Eyeless in Syria
What is intriguing is why England, the US, France, Saudi Arabia and Qatar are so keen to oust the Syrian president
Sanjay Kapoor Delhi
Debkafile is an Israeli website that claims specialisation in analysis of intelligence and global terror issues. It is particularly good at providing an Israeli perspective on happenings in Iran and the Arab world. Ever since the Arab Spring swept the discontented region of northern Africa and the Arab peninsula, Debkafile has provided interesting insight into the ambivalence in Jerusalem over the occurrences in Libya — and more so in Syria.
The drift of the articles on the website suggests that the Arab Spring was not really spontaneous, it was decisively prompted by external agencies. A report on June 26, 2012, titled ‘British Special Forces in Syria…’ based on Turkish and French sources, claims that the Special Forces had crossed over and were fighting alongside the ‘rebels’. This is not the first time Debkafile has reported this tangential tale. Its content has received a lot of traction in other media outlets and has seldom been denied.
Expectedly, the presence of foreign troops to catalyse the ushering in of another Arab Spring in Syria never found any mention in the Western or Arab media. Nor did the UN observer mission mention it. Channels like Qatar’s Al Jazeera and Al Arabia have taken it upon themselves to throw out dictators — except their own. They have relentlessly conflated the extent of violence in the country and tried to mask the outsiders, the mercenaries, as indigenous rebels. Nothing can be further from the truth.
During the last trip to Syria in March, 2012, this correspondent learnt about the arrest of many foreign covert operatives and mercenaries. A dozen odd French special forces commandos were also arrested. Other arrested belonged to Iraq, Somalia, Tunisia, Pakistan, and so on.
There were also reports that the celebrated stand-off at Baba Amr in Homs was largely managed by Special Forces from different countries. Syrian sources claim that the occupants of the shanty town of Baba Amr had weapons far superior to those of the Syrians. To the credit of the US, the UK, Turkey and Saudi Arabia — all desperate to throw out Syria’s Basher Al Assad — they have never concealed the fact that they are supporting the rebels.
The US has given them sophisticated communication technology that is capable of jamming Syrian communication equipment. The Saudis are bankrolling all those who take to arms. Turkey, one of whose F-4 fighter jet was brought down by Syria recently, is most keen to stabilise Syria as painlessly as possible. Home to 30,000 Syrian refugees, Turkey is working closely with Nato to see the end of Assad rule.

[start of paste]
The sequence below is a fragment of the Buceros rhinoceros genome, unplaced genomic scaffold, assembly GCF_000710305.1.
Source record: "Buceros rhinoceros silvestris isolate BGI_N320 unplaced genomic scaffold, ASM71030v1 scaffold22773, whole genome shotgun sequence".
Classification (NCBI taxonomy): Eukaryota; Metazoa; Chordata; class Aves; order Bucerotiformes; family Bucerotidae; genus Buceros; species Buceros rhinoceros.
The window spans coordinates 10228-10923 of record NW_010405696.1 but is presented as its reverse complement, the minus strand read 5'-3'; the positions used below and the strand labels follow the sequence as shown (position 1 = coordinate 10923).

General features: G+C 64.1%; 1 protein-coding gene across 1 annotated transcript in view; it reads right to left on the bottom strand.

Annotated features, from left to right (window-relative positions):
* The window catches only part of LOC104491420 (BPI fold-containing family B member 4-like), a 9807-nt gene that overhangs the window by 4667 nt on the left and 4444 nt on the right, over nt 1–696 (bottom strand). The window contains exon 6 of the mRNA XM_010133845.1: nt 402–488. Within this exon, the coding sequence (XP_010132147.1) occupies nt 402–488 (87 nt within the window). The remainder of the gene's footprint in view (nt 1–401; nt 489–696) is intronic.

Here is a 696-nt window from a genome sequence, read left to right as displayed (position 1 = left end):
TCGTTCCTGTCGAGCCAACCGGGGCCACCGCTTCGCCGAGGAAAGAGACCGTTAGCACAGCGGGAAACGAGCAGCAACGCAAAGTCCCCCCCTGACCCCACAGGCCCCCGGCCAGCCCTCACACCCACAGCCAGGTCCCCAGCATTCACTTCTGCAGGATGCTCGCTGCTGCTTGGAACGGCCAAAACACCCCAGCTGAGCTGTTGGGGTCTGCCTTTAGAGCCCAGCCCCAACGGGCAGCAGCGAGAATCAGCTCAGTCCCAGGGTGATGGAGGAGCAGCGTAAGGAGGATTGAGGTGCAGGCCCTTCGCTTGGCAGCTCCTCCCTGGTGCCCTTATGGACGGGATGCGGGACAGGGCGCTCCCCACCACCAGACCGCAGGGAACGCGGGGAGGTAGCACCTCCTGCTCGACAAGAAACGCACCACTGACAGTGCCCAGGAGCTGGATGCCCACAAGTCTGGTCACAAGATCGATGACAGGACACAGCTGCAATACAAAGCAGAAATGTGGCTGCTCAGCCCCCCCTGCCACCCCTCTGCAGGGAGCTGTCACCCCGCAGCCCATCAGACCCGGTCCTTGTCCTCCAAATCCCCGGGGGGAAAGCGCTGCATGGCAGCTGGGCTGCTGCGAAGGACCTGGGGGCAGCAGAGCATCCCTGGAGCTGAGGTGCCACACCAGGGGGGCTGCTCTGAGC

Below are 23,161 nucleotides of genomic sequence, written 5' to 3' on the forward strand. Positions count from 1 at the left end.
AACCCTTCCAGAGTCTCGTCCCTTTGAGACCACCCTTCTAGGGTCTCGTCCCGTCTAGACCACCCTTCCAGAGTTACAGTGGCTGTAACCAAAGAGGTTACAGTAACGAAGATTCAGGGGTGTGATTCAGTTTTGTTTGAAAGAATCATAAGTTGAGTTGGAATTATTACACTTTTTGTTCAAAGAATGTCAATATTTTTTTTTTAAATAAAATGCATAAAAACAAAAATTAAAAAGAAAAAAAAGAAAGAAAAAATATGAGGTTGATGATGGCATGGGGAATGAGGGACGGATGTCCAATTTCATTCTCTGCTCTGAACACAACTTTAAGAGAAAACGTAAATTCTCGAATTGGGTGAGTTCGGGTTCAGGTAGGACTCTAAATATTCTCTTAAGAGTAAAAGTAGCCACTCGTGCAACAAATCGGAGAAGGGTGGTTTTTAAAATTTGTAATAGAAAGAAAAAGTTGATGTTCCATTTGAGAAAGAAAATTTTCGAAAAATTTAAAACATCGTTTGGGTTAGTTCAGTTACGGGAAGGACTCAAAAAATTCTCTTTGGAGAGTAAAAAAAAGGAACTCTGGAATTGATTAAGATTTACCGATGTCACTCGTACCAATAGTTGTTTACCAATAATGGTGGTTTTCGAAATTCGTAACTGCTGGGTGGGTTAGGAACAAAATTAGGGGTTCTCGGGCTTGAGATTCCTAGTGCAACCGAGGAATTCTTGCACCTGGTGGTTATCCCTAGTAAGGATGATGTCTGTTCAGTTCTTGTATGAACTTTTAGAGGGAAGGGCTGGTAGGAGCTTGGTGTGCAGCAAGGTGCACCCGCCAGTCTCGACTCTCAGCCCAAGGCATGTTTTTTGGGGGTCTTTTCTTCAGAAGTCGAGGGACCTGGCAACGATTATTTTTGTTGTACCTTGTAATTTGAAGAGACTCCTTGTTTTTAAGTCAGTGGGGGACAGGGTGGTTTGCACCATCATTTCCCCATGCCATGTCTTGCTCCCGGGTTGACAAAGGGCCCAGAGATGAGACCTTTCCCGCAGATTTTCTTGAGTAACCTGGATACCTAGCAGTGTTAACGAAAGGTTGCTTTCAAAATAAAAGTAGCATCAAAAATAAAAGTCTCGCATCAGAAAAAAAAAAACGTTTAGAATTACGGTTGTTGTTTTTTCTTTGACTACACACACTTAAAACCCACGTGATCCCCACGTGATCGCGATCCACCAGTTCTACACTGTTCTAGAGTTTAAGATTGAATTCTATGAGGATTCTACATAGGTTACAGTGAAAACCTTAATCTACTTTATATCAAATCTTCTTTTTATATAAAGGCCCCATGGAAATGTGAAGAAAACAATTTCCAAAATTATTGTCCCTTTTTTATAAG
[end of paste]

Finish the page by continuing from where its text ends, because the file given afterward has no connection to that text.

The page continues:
What is really intriguing is why England, the US, France, Saudi Arabia and Qatar are so keen to oust the Syrian president.
Turkey may have a reason to create a continent sized new Ottoman confederation with a friendly Syria while Saudi Arabia and Qatar want to prevent the formation of a ‘Shia crescent’ comprising Shiite Iran, Iraq, Syria and the Lebanese Hezbollah. The agenda of the US is little less clear other than helping out its ally, Israel, as the latter squares off with a potentially ‘nuclearised’ Iran.
The British and French have ruled the Levant at different stages in the past and found the presence of various sects a reason to reconfigure the boundaries of Syria. British interests at times compete with those of the French, but they are deeply entrenched and drive US foreign policy in its old domains.
Whatever may be the final objective of this shake-up taking place in the Arab world, Syria would have gone the Libya way had it not been for Russia and China’s refusal to endorse any UN resolution allowing external military intervention. It is possible the Western powers would have taken recourse to the UN’s Responsibility to Protect (R2P) clause and smoked out President Assad. President Vladimir Putin of Russia made it clear that his country would not repeat the folly of supporting the West as it did in Libya.
Using media reports of death and destruction in Syria, the Western nations have used the UN mission led by Kofi Annan to lower the legitimacy of and support for Assad’s regime. Ironically, ever since the UN
observers landed in Syria, violence has escalated. The reasons are obvious.
The UN is demanding that Syrian forces abide by the ceasefire and return to their barracks, whereas the mercenaries, foreign forces and rebels are not reined in by such compulsions. In the process, Assad’s regime, without its instruments of coercion, is coming apart, layer by layer.
With Russia supporting an interim government, we may well be seeing the last days of Assad. The interesting thing to watch will be how various agendas play out. Will we see the rise of a pro-Turkey ‘Muslim Brotherhood’ that does an Egypt on Syria; or will the everyday spiral of vicious, sectarian violence, and relentless human tragedy, inflame the landscape, like a nightmare without end?